Court Declines to Order Re-production in Electronic Format; Finds No Waiver of Privilege from Inadvertent Disclosure

Laethem Equip. Co. v. Deere & Co., 2008 WL 4997932 (E.D. Mich. Nov. 21, 2008)

In this case involving breach of contract and other claims, the court ordered the defendant to return inadvertently produced, privileged, electronically stored information (“ESI”) to the plaintiffs, and ordered the parties to secure all relevant ESI in their possession and file a written outline of the secured data (“data log”) with opposing counsel and the court.  Upon receipt of plaintiffs’ data log, defendant filed a motion to compel the production of all of the data outlined therein, to compel an explanation regarding allegedly spoliated, missing, or altered documents, for an order that all privilege as to the inadvertently produced documents had been waived as a result of plaintiffs’ “misconduct”, and for a finding that plaintiffs were in violation of the civil rules and a prior order of the court, among other things.  Some of these issues were referred to the magistrate judge for hearing and determination with all other issues reserved for a future hearing.

As to plaintiffs’ production of all identified ESI, the defendant argued that plaintiffs’ log showed that plaintiffs had withheld “massive quantities” of relevant evidence and that the log provided no indication of what had already been produced, what media had been searched, or the volume of the ESI identified.

Plaintiffs responded that the defendant was asking to re-examine, in electronic format, thousands of documents already produced in hard copy and that the electronic information generally fell into two categories:  duplicates and privileged documents.  Plaintiffs estimated the cost for review and production at over $250,000.00.

The court denied defendant’s request to compel production of all ESI, but ordered plaintiffs to produce an amended log indicating what information had been previously produced and providing an explanation for anything withheld.

Regarding defendant’s motion to compel an explanation from plaintiffs regarding allegedly spoliated or missing evidence, the court was generally satisfied with plaintiffs’ explanations, but ordered plaintiffs to provide proof as to their attempts to search or access devices claimed to be inaccessible.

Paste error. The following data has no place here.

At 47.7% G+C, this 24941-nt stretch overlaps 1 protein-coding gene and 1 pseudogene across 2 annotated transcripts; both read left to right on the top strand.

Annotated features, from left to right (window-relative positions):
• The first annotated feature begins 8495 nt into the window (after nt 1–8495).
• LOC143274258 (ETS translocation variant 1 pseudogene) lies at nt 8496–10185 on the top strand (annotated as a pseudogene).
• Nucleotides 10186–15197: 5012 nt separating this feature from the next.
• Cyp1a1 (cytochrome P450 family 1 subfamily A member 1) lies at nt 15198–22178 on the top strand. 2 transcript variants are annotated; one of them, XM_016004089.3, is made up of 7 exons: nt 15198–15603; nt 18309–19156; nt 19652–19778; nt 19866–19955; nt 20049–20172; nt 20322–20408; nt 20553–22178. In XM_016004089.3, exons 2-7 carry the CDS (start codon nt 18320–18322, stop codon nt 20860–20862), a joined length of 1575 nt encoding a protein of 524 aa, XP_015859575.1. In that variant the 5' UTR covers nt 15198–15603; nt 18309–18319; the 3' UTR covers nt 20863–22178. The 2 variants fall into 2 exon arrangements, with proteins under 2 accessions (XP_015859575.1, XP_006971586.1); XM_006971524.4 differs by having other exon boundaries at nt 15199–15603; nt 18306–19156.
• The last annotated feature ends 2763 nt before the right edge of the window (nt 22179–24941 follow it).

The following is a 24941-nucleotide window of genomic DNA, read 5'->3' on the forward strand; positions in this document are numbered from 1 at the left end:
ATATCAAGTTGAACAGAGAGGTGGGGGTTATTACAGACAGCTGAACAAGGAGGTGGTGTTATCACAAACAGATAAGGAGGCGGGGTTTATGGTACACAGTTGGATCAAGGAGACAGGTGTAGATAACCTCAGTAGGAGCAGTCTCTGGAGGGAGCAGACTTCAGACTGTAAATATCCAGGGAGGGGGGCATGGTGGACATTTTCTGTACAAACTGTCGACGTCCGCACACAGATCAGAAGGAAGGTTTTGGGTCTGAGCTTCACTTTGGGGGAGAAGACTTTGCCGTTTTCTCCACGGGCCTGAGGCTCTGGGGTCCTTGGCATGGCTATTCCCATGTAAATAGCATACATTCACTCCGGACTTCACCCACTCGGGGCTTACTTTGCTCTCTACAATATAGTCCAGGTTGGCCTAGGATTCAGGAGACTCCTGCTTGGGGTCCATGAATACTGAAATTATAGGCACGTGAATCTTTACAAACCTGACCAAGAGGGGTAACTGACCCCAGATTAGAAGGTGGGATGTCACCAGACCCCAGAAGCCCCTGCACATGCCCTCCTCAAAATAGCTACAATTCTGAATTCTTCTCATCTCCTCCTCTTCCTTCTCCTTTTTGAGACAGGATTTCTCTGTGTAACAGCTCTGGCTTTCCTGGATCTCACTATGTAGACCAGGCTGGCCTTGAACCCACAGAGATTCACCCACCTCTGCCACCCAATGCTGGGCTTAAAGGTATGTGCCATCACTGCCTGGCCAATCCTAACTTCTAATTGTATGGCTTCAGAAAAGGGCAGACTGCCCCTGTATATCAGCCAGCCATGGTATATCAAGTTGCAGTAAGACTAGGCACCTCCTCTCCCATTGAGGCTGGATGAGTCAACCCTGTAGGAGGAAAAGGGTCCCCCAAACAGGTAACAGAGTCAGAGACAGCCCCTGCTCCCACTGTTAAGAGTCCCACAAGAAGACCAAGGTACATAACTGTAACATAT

Addressing defendant’s request that plaintiffs’ claims of privilege as to inadvertently produced disks (part of the information previously ordered returned) be waived due to misconduct, the court first turned to newly enacted Evidence Rule 502.  Because the production of the disks was inadvertent, the Court determined that the first factor leading to a finding of no waiver under the rule was satisfied.

The court found plaintiffs satisfied the second factor, taking reasonable steps to prevent disclosure, because the disks were the only privileged matters inadvertently disclosed despite “voluminous discovery.”  The court also pointed out that the inadvertent production occurred when the defendant copied the materials outside of the scope of the “inspect and copy” procedures established by the parties that would have given plaintiffs’ counsel an opportunity to review the data prior to production of the disks.

Turning finally to the third factor, which requires reasonable steps to rectify the error of inadvertent production, the court found that plaintiffs’ actions, including lodging an objection to the use of the information at depositions, sending a letter demanding the return of the materials, and securing a court order compelling their return were sufficient to satisfy the requirements of the rule.  Thus, the court found that under Rule 502(b), the inadvertent production did not result in waiver.

The court further concluded that even absent the applicability of Rule 502, no waiver would have been found because Michigan law provided even greater protection.

Finally, the court concluded that defendant’s failed to establish plaintiffs’ violation of Rules 26 and/or 37 of the Federal Rules of Civil Procedure.

Copyright © 2022, K&L Gates LLP. All Rights Reserved.